What Is The Opposite of Anxiety?
For someone who specialises in helping people with anxiety you would think that I would know the answer to the question ‘What is the opposite of anxiety?
I had to ponder this question for some time before realising I didn’t have a definitive answer.
Then I thought about my other specialist subject, depression, and it occurred to me that this doesn’t have a definitive opposite either but is better summed up with expressions such as happy, motivated, in control, engaged with life, living in the moment and excited, which are all challenging states of being for someone who has depression.
So, as anyone would these days I asked Google.
It was interesting that one of the sites I looked at said “a variety of words whose meaning is nearly the opposite of anxiety.” • apathy• assurance• calmness• carelessness• confidence• ease• light-heartedness• nonchalance• satisfaction• tranquillity‘ are nearly’ the opposite, but not exactly, so the question remained of what is the opposite of anxiety. Surprisingly I found many articles addressing the same question, it seems I’m not the only one trying to figure this out.
From the list above ‘confidence’ is the closest to a definition that resonates with me, but I would like to share with you the concluding paragraph of one of the blog posts I read which said
“The opposite of anxiety is trust: trust in our core strengths, trust in our resilience, trust in the process, and trust even in the discomfort of our anxious emotions to deliver important messages.”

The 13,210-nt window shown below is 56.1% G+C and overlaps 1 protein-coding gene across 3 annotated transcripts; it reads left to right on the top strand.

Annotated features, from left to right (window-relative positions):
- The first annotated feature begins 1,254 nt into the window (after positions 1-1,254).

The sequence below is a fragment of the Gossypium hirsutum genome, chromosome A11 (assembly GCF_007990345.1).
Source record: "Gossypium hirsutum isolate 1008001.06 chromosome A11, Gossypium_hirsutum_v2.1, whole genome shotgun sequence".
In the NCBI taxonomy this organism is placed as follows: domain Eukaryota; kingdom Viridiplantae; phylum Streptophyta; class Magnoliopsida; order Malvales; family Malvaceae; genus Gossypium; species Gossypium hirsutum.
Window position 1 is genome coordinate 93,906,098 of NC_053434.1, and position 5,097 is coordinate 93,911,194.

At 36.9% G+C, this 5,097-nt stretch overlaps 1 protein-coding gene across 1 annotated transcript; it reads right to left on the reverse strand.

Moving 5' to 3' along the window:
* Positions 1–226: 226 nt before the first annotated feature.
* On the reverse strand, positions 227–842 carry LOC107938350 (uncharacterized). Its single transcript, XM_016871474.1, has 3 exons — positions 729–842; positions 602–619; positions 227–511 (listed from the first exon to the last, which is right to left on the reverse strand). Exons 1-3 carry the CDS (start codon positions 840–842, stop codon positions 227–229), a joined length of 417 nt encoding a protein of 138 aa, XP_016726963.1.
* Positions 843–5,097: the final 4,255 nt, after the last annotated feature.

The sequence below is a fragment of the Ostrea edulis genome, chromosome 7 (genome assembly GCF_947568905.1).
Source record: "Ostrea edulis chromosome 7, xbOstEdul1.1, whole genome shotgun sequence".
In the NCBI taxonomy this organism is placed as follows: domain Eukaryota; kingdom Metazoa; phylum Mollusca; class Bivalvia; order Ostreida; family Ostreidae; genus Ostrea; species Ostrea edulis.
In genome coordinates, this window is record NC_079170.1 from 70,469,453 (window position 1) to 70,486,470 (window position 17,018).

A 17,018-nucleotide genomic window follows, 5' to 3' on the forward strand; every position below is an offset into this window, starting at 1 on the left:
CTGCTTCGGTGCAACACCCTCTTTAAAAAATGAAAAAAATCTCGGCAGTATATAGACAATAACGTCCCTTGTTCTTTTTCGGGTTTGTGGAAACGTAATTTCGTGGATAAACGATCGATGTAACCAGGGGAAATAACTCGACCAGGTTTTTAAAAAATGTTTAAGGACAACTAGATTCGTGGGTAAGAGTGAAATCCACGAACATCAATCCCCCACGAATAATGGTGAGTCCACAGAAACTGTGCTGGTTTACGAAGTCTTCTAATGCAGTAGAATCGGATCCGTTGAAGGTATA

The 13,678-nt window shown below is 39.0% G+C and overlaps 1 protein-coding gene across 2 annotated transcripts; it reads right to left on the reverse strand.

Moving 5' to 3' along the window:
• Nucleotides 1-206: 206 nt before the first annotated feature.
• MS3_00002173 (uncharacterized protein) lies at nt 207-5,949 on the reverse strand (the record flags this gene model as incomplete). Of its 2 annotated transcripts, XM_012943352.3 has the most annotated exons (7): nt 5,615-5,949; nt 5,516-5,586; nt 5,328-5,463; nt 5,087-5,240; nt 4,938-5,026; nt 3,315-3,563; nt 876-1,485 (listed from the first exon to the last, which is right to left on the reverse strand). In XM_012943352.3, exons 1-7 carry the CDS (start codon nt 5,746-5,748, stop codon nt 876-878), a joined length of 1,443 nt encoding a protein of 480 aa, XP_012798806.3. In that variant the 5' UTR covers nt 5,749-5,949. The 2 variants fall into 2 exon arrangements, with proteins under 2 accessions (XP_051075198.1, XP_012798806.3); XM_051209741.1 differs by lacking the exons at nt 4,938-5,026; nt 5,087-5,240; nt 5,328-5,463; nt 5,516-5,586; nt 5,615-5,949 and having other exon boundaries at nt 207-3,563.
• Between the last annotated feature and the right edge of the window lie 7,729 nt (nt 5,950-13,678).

Another definition that was popular was
“The opposite of anxiety is mindfulness”
Personally I think it’s more accurate to describe mindfulness as an antidote to anxiety.
When in clinic, seeing a client for the first time we have a standard set of exploratory questions to establish if we can help and how. The first question is always “How can I help?” (To be expected perhaps!) To which we usually learn the nature of the problem such as ‘I have anxiety’ or along the lines of ‘I’ve been diagnosed with General Anxiety Disorder’. Then to deepen our understanding of exactly what form their anxiety takes and to discover what the client would like to achieve or change, our follow up question is “If hypnotherapy was to help with your anxiety, how would that show”, in other words, what would be different? ”Are the answers to this question more revealing in uncovering the opposite of anxiety?
Sometimes people would ponder that question, but often they would know immediately what they want to change
“I wouldn’t have panic attacks’‘
“I would be able to take my children to school”
“I would feel in control”
“I would be able to go out with friends in the evening”
“I wouldn’t worry about getting ill/cancer/what people think of me/losing my job” etc
“I wouldn’t be avoiding everything”
I came to the conclusion that anxiety and depression are both concepts, words that encompass a much more detailed description which incorporates individual variations and differences within the understanding of the term.
If this is the case, then perhaps the opposite of a concept is also an a concept with individual differences and so there isn’t a definitive opposite that everyone with anxiety is looking to achieve.